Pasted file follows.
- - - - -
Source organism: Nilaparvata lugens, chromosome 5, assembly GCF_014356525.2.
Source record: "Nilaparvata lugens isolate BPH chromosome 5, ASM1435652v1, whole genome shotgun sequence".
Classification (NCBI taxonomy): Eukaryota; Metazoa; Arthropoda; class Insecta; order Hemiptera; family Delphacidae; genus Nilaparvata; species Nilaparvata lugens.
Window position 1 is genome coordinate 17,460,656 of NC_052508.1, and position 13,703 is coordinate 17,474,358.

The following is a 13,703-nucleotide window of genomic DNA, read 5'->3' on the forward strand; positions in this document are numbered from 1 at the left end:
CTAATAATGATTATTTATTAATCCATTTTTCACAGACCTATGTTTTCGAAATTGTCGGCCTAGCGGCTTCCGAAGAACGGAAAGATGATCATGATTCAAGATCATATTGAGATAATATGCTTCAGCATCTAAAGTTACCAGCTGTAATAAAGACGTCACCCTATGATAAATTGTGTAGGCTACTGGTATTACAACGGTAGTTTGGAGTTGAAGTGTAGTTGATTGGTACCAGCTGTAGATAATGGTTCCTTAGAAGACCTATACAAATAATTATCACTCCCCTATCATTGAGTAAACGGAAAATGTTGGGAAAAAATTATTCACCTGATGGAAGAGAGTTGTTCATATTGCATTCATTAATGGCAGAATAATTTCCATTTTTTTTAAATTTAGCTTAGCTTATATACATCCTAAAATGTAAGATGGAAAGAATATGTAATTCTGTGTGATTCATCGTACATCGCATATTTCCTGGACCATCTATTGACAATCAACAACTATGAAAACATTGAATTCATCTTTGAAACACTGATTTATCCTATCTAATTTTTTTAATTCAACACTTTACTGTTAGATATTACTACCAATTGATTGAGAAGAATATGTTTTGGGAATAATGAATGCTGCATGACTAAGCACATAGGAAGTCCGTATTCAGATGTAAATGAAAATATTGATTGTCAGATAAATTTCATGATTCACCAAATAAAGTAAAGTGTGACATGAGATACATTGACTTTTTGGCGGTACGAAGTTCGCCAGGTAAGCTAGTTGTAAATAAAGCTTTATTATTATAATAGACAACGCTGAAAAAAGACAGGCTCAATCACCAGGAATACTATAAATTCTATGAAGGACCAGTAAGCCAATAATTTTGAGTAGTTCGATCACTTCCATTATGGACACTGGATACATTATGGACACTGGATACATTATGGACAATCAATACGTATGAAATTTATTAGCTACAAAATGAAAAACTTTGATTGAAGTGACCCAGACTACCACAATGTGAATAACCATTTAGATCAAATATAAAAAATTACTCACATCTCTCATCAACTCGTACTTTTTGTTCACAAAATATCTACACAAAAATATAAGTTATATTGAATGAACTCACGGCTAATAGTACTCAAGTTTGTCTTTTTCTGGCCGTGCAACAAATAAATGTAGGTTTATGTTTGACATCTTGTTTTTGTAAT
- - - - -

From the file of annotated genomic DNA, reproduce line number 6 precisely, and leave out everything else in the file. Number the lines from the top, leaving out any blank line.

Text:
CTAATAATGATTATTTATTAATCCATTTTTCACAGACCTATGTTTTCGAAATTGTCGGCCTAGCGGCTTCCGAAGAACGGAAAGATGATCATGATTCAAGATCATATTGAGATAATATGCTTCAGCATCTAAAGTTACCAGCTGTAATAAAGACGTCACCCTATGATAAATTGTGTAGGCTACTGGTATTACAACGGTAGTTTGGAGTTGAAGTGTAGTTGATTGGTACCAGCTGTAGATAATGGTTCCTTAGAAGACCTATACAAATAATTATCACTCCCCTATCATTGAGTAAACGGAAAATGTTGGGAAAAAATTATTCACCTGATGGAAGAGAGTTGTTCATATTGCATTCATTAATGGCAGAATAATTTCCATTTTTTTTAAATTTAGCTTAGCTTATATACATCCTAAAATGTAAGATGGAAAGAATATGTAATTCTGTGTGATTCATCGTACATCGCATATTTCCTGGACCATCTATTGACAATCAACAACTATGAAAACATTGAATTCATCTTTGAAACACTGATTTATCCTATCTAATTTTTTTAATTCAACACTTTACTGTTAGATATTACTACCAATTGATTGAGAAGAATATGTTTTGGGAATAATGAATGCTGCATGACTAAGCACATAGGAAGTCCGTATTCAGATGTAAATGAAAATATTGATTGTCAGATAAATTTCATGATTCACCAAATAAAGTAAAGTGTGACATGAGATACATTGACTTTTTGGCGGTACGAAGTTCGCCAGGTAAGCTAGTTGTAAATAAAGCTTTATTATTATAATAGACAACGCTGAAAAAAGACAGGCTCAATCACCAGGAATACTATAAATTCTATGAAGGACCAGTAAGCCAATAATTTTGAGTAGTTCGATCACTTCCATTATGGACACTGGATACATTATGGACACTGGATACATTATGGACAATCAATACGTATGAAATTTATTAGCTACAAAATGAAAAACTTTGATTGAAGTGACCCAGACTACCACAATGTGAATAACCATTTAGATCAAATATAAAAAATTACTCACATCTCTCATCAACTCGTACTTTTTGTTCACAAAATATCTACACAAAAATATAAGTTATATTGAATGAACTCACGGCTAATAGTACTCAAGTTTGTCTTTTTCTGGCCGTGCAACAAATAAATGTAGGTTTATGTTTGACATCTTGTTTTTGTAAT